According to some exemplary embodiments, the first, second and third primary colors are yellow, green and red, respectively.

According to some exemplary embodiments, the first, second and third primary colors are cyan, green and blue, respectively.

According to some exemplary embodiments, the first, second and third primary colors are magenta, blue and red, respectively.

According to some exemplary embodiments, the color switching mechanism may sequentially provide the spatial light modulator with colored light of a plurality of primary colors. According to some exemplary embodiments, at least three of the filters are arranged sequentially according to their hue values.

BRIEF DESCRIPTION OF THE DRAWINGS

The invention will be understood and appreciated more fully from the following detailed description of embodiments of the invention, taken in conjunction with the accompanying drawings of which:

FIG. 1 is a schematic, simplified isometric-view illustration of a multi-primary display device, in accordance with exemplary embodiments of the invention;

FIG. 2 is a schematic illustration of an arrangement of five color filters on a color wheel, in accordance with exemplary embodiments of the invention;

FIG. 3 is a schematic illustration of a block diagram of an exemplary implementation of a method of inter-color gamma adjustment according to an exemplary embodiment of the invention;

FIG. 4A is a schematic illustration of graphs of five exemplary primary color wavelength spectra for a color display using the color wheel of FIG. 2; and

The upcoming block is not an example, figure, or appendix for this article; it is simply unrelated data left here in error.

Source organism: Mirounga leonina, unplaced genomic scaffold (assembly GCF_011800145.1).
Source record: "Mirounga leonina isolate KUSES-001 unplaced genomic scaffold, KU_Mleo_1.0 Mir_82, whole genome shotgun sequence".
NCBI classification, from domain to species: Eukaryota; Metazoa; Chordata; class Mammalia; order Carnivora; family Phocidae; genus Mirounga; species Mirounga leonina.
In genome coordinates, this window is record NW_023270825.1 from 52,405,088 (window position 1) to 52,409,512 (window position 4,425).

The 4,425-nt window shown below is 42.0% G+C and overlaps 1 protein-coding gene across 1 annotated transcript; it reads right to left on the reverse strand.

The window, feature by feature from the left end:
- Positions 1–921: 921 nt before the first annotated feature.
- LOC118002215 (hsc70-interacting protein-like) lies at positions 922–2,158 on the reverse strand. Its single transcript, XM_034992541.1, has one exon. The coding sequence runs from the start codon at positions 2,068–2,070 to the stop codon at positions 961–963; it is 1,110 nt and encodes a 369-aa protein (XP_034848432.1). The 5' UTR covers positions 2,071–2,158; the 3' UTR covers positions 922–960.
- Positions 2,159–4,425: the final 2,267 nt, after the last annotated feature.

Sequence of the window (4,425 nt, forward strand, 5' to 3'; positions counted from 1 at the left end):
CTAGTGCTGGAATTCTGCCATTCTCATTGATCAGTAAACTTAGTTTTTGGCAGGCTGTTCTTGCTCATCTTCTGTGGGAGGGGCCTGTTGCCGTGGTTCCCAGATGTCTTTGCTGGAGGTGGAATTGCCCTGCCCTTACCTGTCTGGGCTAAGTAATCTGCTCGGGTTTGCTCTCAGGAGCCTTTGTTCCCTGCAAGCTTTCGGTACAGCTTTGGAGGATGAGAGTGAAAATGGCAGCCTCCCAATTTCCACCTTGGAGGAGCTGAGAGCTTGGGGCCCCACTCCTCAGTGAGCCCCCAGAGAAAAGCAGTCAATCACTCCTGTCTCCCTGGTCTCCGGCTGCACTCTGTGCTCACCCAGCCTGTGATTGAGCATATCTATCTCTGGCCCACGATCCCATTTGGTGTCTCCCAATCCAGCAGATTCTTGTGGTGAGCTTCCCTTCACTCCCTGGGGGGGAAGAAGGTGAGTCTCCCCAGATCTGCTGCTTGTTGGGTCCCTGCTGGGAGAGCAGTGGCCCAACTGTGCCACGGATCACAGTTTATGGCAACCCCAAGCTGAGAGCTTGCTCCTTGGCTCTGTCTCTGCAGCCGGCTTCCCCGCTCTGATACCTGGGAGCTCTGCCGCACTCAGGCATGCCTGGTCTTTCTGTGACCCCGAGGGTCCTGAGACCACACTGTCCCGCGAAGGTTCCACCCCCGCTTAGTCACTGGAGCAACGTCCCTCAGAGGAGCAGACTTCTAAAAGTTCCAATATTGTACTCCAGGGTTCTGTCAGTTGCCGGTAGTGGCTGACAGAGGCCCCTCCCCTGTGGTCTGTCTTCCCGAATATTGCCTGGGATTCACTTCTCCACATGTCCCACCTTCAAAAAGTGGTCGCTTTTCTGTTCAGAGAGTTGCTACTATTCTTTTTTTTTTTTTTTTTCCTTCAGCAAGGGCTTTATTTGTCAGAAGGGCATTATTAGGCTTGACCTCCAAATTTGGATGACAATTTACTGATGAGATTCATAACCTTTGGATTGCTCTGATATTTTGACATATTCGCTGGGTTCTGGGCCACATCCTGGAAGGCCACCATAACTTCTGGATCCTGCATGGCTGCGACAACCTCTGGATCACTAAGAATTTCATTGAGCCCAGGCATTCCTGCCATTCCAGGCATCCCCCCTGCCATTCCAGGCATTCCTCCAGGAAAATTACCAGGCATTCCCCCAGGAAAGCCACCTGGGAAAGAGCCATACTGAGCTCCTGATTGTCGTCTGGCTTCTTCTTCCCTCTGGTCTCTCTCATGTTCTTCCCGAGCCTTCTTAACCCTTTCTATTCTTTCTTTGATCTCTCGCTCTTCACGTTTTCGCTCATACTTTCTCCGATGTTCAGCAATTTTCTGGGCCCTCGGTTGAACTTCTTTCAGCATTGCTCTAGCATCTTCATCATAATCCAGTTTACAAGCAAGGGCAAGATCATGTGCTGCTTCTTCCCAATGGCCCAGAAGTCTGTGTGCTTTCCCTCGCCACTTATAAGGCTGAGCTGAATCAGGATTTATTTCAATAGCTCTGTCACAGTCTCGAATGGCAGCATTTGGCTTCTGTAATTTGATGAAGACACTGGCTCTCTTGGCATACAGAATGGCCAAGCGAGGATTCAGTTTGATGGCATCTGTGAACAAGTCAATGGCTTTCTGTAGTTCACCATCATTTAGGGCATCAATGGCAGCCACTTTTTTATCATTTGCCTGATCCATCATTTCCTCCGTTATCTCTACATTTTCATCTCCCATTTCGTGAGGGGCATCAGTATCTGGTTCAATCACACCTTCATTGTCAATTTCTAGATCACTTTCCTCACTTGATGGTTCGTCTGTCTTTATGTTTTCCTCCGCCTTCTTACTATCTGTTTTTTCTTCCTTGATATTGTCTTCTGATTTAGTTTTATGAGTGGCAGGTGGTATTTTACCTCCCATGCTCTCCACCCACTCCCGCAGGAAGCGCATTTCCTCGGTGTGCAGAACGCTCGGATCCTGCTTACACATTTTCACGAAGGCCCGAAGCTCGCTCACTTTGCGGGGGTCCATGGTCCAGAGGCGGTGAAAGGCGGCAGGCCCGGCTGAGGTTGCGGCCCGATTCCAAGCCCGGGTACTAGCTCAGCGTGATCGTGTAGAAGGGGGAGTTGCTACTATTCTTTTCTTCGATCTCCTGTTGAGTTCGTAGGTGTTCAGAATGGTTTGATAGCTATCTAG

FIG. 4B is a schematic illustration of chromaticity diagrams representing a color gamut resulting from the five primary color spectra of FIG. 4A when spoke recovery is implemented, compared to a color gamut resulting from the five primary color spectra of FIG. 4A when spoke recovery is not implemented.

It will be appreciated that for simplicity and clarity of illustration, elements shown in the figures have not necessarily been drawn accurately or to scale. For example, the dimensions of some of the elements may be exaggerated relative to other elements for clarity or several physical components included in one element. Further, where considered appropriate, reference numerals may be repeated among the figures to indicate corresponding or analogous elements. It will be appreciated that these figures present examples of embodiments of the present invention and are not intended to limit the scope of the invention.

DETAILED DESCRIPTION OF EMBODIMENTS OF THE INVENTION

In the following description, various aspects of the present invention will be described. For purposes of explanation, specific configurations and details are set forth in order to provide a thorough understanding of the present invention. However, it will be apparent to one skilled in the art that the present invention may be practiced without the specific details presented herein. Furthermore, some features of the invention relying on principles and implementations known in the art may be omitted or simplified to avoid obscuring the present invention.